Thêta Fantomes is a multimedia installation exploring the connections between video gaming, art and current neuroscientific ideas, made by artist collective APO33.
It will be available to experience at DC Thomson’s West Ward Works on Guthrie Street throughout the festival. Interview conducted by Ana Hine.
What exactly is Theta Fantômes? Is it a game or an experience?
Thêta Fantomes is a cross-disciplinary digital game+art project. It’s an art piece developed by APO33 to realise some of our ideas about using real-time neuronal data processing with game play in a hybrid transcendental experience.
At the moment we have built two possible aspect of the work: one is related to performance, a presentation that fits into timing restraints, where the performer could become part of the collective or an outside participant. The other is an installation, which can be presented as part of an exhibition. The piece is not a fixed work, but artists’ research that we expect to evolve into different versions, our approaches to sculpture, performance and art works in general are planned to grow and create different variants, they are rarely seen as stable oeuvres.
Thêta Fantomes is actually both a game and an experience but it is also an artwork. We don’t want to separate these three aspects. Games are very logical and frequently work with strict rules, but the pairing of games and art raises a lot of issues such as; how can artistic concerns be retained, so they are not lost in the “fun” aspect of the game? The game experience tends to overwhelm questions arising through the art, and we find ourselves asking what is the purpose of the Thêta Fantomes game? We implemented characteristic gaming functions, such as; a game over / win scenario and various levels in between. However, this is related to the composition and we didn’t compromise on the main points that define the art perspective of Thêta.
Thêta Fantomes questions the future being, using our brains to move objects and avatars, visualising space with laser that calculate and measure our architecture and compose musicality anew. When we said that it is not only experience, we mean that it also creates new reading of the space, a new score for a music yet to come (not existing) and always changing (depending the performer/participant) but also it creates some paradoxical relations to the self, projected into a moving platform piloted by brain waves.
How do EEG interfaces work?
EEG interfaces such as the one we use include sensors that amplify electrical brain activities. They read the electrical properties of biological cells and tissues and measure voltage changes or electric currents on a wide variety of scales from single ion channel proteins to whole organs like the heart.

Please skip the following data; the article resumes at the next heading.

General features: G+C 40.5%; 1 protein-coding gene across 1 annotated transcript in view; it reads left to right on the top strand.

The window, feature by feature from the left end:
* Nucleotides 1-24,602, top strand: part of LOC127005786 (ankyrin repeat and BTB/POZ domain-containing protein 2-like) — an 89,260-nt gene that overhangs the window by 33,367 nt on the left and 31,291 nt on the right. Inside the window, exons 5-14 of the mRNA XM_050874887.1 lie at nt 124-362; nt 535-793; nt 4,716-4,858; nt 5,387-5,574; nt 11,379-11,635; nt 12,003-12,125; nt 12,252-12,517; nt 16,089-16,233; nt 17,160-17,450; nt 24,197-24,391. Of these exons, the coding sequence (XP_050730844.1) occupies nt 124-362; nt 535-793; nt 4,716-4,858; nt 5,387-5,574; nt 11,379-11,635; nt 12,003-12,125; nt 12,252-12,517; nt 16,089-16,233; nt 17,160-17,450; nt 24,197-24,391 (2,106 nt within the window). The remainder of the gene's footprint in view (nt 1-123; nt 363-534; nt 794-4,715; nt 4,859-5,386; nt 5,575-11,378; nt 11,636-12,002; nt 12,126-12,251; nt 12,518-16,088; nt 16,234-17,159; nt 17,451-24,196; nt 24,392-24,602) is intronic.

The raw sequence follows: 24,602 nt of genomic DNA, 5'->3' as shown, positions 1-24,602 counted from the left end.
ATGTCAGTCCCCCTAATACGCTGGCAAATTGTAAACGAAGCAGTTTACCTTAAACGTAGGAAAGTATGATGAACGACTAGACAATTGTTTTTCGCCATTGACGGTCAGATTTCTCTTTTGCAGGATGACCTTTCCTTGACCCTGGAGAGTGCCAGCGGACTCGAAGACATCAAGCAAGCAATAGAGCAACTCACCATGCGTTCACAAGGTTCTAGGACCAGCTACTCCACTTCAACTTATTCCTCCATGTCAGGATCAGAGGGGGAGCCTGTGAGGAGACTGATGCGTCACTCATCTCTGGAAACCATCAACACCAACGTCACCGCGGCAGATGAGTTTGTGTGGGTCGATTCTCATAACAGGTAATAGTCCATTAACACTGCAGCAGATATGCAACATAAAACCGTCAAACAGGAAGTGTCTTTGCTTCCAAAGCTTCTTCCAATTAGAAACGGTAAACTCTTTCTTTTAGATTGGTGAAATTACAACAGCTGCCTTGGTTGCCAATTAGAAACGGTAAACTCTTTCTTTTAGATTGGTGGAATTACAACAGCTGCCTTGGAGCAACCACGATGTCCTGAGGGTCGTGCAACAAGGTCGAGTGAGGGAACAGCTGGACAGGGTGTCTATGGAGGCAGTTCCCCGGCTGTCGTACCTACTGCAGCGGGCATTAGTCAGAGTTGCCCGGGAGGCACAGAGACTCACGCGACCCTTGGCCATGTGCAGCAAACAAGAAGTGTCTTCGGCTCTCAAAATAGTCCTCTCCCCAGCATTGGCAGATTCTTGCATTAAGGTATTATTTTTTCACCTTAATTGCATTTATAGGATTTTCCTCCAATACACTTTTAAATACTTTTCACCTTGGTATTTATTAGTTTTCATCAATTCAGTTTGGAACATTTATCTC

In neuroscience, it includes measurements of the electrical activity of neurons, and particularly action potential activity (short-lasting events in which the electrical membrane potential of a cell rapidly rises and falls, following a consistent trajectory).
Once you have the result of the electrical activity of neurons you basically only have numbers, which could apply to any type of interpretation including those related to scientific experiments and theories of explaining behaviour. This is where we part ways with scientific method and transform those notions of the human being. We transcend the informations received to question the real and who we are (metaphysically) here and now.
When did you first become interested in neuroscience?
APO33 members have all become interested and inspired by neuroscience at different times. At the end of the 90’s there were all those experiments with mice with the nervous system transmitting through a network, which provided us with one of our first encounters with the idea of neuroscience applied to art. However, there is, even now, an awkward relation between the use of the living animal and the machine, a forced hybridization that didn’t really seem to work. One of our members, Jenny Pickett, had some experience as a “test control subject” for a neuroscience department in 2007, while she was doing her MA at Goldsmiths, and it had an impact on her work and the way she was thinking about the possibilities of using EEG, which was already concerned with psychological mapping. Another of our members, Julien Ottavi, has long been interested in neurological research and practices and was heavily influenced by Alvin Lucier’s music piece using EEG in 1965.
We started our concrete experience with the EEG and brain waves in 2013 when we started to realise musical compositions with this type of sensor.
Our interest in neuroscience could be seen as a critique of this scientific field of research, we are trying to propose other points of view and other ways of experimenting with brain waves that not only explain the way humans work, but suggests that the electrical activities of neurons could be used to manipulate objects and transform our reality while creating new perspective for art, music and architecture.